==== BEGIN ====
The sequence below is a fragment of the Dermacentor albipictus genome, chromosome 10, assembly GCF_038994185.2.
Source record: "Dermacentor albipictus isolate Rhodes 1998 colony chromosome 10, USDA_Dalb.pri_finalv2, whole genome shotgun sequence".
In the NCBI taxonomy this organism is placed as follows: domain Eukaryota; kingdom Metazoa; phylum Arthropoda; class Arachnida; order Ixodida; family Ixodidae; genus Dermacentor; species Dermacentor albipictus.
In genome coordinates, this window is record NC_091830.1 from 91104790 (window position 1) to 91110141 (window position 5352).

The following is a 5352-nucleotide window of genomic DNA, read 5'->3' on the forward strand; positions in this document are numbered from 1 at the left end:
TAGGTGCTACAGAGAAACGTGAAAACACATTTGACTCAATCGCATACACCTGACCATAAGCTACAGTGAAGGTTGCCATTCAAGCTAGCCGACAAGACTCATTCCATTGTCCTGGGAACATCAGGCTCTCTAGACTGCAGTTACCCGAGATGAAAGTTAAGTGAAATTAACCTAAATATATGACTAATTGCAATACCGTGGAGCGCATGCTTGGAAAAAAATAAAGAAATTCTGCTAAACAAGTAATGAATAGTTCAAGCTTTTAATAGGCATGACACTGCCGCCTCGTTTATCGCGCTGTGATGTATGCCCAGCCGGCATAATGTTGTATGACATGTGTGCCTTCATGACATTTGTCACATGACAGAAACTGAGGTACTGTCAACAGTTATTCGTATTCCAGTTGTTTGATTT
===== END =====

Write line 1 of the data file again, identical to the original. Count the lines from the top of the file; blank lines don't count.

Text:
The sequence below is a fragment of the Dermacentor albipictus genome, chromosome 10, assembly GCF_038994185.2.